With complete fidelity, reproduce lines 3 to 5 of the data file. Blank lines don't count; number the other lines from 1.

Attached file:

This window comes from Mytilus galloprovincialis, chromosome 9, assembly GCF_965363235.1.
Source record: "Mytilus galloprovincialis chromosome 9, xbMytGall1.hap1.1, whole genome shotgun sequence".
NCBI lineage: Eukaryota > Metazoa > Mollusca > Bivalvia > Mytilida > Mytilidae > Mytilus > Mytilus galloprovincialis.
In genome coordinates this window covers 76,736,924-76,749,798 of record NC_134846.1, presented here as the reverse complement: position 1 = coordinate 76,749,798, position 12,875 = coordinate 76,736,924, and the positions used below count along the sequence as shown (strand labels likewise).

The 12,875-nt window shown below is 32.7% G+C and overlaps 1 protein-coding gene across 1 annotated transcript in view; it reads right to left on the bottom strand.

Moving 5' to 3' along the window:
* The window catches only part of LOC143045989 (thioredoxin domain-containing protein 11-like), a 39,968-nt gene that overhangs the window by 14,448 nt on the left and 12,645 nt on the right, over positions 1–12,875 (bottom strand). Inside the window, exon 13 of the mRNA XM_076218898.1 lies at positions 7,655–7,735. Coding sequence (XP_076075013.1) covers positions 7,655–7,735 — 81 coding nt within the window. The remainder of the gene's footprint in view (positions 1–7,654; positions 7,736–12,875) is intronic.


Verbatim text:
NCBI lineage: Eukaryota > Metazoa > Mollusca > Bivalvia > Mytilida > Mytilidae > Mytilus > Mytilus galloprovincialis.
In genome coordinates this window covers 76,736,924-76,749,798 of record NC_134846.1, presented here as the reverse complement: position 1 = coordinate 76,749,798, position 12,875 = coordinate 76,736,924, and the positions used below count along the sequence as shown (strand labels likewise).

The 12,875-nt window shown below is 32.7% G+C and overlaps 1 protein-coding gene across 1 annotated transcript in view; it reads right to left on the bottom strand.